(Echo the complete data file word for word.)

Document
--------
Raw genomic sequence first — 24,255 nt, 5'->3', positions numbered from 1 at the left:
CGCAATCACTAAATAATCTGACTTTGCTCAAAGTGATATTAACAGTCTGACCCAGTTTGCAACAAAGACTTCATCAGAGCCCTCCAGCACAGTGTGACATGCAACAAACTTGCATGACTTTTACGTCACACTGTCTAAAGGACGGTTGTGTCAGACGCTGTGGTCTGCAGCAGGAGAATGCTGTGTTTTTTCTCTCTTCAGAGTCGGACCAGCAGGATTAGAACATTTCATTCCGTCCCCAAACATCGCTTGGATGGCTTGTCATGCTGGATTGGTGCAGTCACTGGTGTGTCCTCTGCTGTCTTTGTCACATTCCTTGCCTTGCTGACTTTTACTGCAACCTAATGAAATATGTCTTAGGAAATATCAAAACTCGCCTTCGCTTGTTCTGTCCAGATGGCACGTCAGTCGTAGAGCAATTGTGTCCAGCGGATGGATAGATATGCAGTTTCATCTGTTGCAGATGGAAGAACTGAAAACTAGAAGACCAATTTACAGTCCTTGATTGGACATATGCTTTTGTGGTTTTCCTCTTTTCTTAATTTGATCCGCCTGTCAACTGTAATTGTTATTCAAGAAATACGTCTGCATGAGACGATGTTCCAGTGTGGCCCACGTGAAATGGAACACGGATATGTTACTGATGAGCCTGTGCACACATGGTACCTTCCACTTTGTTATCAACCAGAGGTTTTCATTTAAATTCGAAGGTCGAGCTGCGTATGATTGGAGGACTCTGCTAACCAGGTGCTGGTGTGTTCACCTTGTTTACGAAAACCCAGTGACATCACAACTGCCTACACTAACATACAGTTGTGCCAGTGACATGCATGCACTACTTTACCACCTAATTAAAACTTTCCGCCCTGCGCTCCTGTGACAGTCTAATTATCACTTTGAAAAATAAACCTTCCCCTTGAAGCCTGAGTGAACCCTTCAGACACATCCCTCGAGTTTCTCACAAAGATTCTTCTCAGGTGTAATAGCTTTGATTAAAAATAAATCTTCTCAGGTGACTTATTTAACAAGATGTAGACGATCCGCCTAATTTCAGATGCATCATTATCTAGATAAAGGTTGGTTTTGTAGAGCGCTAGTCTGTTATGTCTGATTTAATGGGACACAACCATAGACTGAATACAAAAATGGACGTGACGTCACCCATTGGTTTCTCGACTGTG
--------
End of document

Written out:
Raw genomic sequence first — 24,255 nt, 5'->3', positions numbered from 1 at the left:
CGCAATCACTAAATAATCTGACTTTGCTCAAAGTGATATTAACAGTCTGACCCAGTTTGCAACAAAGACTTCATCAGAGCCCTCCAGCACAGTGTGACATGCAACAAACTTGCATGACTTTTACGTCACACTGTCTAAAGGACGGTTGTGTCAGACGCTGTGGTCTGCAGCAGGAGAATGCTGTGTTTTTTCTCTCTTCAGAGTCGGACCAGCAGGATTAGAACATTTCATTCCGTCCCCAAACATCGCTTGGATGGCTTGTCATGCTGGATTGGTGCAGTCACTGGTGTGTCCTCTGCTGTCTTTGTCACATTCCTTGCCTTGCTGACTTTTACTGCAACCTAATGAAATATGTCTTAGGAAATATCAAAACTCGCCTTCGCTTGTTCTGTCCAGATGGCACGTCAGTCGTAGAGCAATTGTGTCCAGCGGATGGATAGATATGCAGTTTCATCTGTTGCAGATGGAAGAACTGAAAACTAGAAGACCAATTTACAGTCCTTGATTGGACATATGCTTTTGTGGTTTTCCTCTTTTCTTAATTTGATCCGCCTGTCAACTGTAATTGTTATTCAAGAAATACGTCTGCATGAGACGATGTTCCAGTGTGGCCCACGTGAAATGGAACACGGATATGTTACTGATGAGCCTGTGCACACATGGTACCTTCCACTTTGTTATCAACCAGAGGTTTTCATTTAAATTCGAAGGTCGAGCTGCGTATGATTGGAGGACTCTGCTAACCAGGTGCTGGTGTGTTCACCTTGTTTACGAAAACCCAGTGACATCACAACTGCCTACACTAACATACAGTTGTGCCAGTGACATGCATGCACTACTTTACCACCTAATTAAAACTTTCCGCCCTGCGCTCCTGTGACAGTCTAATTATCACTTTGAAAAATAAACCTTCCCCTTGAAGCCTGAGTGAACCCTTCAGACACATCCCTCGAGTTTCTCACAAAGATTCTTCTCAGGTGTAATAGCTTTGATTAAAAATAAATCTTCTCAGGTGACTTATTTAACAAGATGTAGACGATCCGCCTAATTTCAGATGCATCATTATCTAGATAAAGGTTGGTTTTGTAGAGCGCTAGTCTGTTATGTCTGATTTAATGGGACACAACCATAGACTGAATACAAAAATGGACGTGACGTCACCCATTGGTTTCTCGACTGTG